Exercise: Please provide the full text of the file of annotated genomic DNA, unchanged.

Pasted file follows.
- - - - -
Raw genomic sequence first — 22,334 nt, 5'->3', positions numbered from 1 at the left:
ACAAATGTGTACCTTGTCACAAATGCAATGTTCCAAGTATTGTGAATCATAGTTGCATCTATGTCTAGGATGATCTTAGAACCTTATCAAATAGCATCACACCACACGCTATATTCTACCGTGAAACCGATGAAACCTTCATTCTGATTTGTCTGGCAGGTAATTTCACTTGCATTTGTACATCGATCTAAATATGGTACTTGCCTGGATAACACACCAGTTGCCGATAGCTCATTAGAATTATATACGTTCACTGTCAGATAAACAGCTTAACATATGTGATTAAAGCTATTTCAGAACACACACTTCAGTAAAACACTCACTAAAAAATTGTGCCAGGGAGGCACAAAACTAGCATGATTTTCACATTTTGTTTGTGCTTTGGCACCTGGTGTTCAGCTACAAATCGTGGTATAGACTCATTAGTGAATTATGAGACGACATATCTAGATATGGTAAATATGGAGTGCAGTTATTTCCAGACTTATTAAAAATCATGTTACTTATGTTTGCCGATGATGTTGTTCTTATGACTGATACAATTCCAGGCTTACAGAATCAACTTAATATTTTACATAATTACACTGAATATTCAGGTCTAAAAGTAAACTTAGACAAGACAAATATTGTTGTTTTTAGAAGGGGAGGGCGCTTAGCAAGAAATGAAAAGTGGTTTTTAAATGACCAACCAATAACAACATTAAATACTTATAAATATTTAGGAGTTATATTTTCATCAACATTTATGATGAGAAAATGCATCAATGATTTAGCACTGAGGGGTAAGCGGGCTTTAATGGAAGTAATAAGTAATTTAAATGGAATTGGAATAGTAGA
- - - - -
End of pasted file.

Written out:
Raw genomic sequence first — 22,334 nt, 5'->3', positions numbered from 1 at the left:
ACAAATGTGTACCTTGTCACAAATGCAATGTTCCAAGTATTGTGAATCATAGTTGCATCTATGTCTAGGATGATCTTAGAACCTTATCAAATAGCATCACACCACACGCTATATTCTACCGTGAAACCGATGAAACCTTCATTCTGATTTGTCTGGCAGGTAATTTCACTTGCATTTGTACATCGATCTAAATATGGTACTTGCCTGGATAACACACCAGTTGCCGATAGCTCATTAGAATTATATACGTTCACTGTCAGATAAACAGCTTAACATATGTGATTAAAGCTATTTCAGAACACACACTTCAGTAAAACACTCACTAAAAAATTGTGCCAGGGAGGCACAAAACTAGCATGATTTTCACATTTTGTTTGTGCTTTGGCACCTGGTGTTCAGCTACAAATCGTGGTATAGACTCATTAGTGAATTATGAGACGACATATCTAGATATGGTAAATATGGAGTGCAGTTATTTCCAGACTTATTAAAAATCATGTTACTTATGTTTGCCGATGATGTTGTTCTTATGACTGATACAATTCCAGGCTTACAGAATCAACTTAATATTTTACATAATTACACTGAATATTCAGGTCTAAAAGTAAACTTAGACAAGACAAATATTGTTGTTTTTAGAAGGGGAGGGCGCTTAGCAAGAAATGAAAAGTGGTTTTTAAATGACCAACCAATAACAACATTAAATACTTATAAATATTTAGGAGTTATATTTTCATCAACATTTATGATGAGAAAATGCATCAATGATTTAGCACTGAGGGGTAAGCGGGCTTTAATGGAAGTAATAAGTAATTTAAATGGAATTGGAATAGTAGA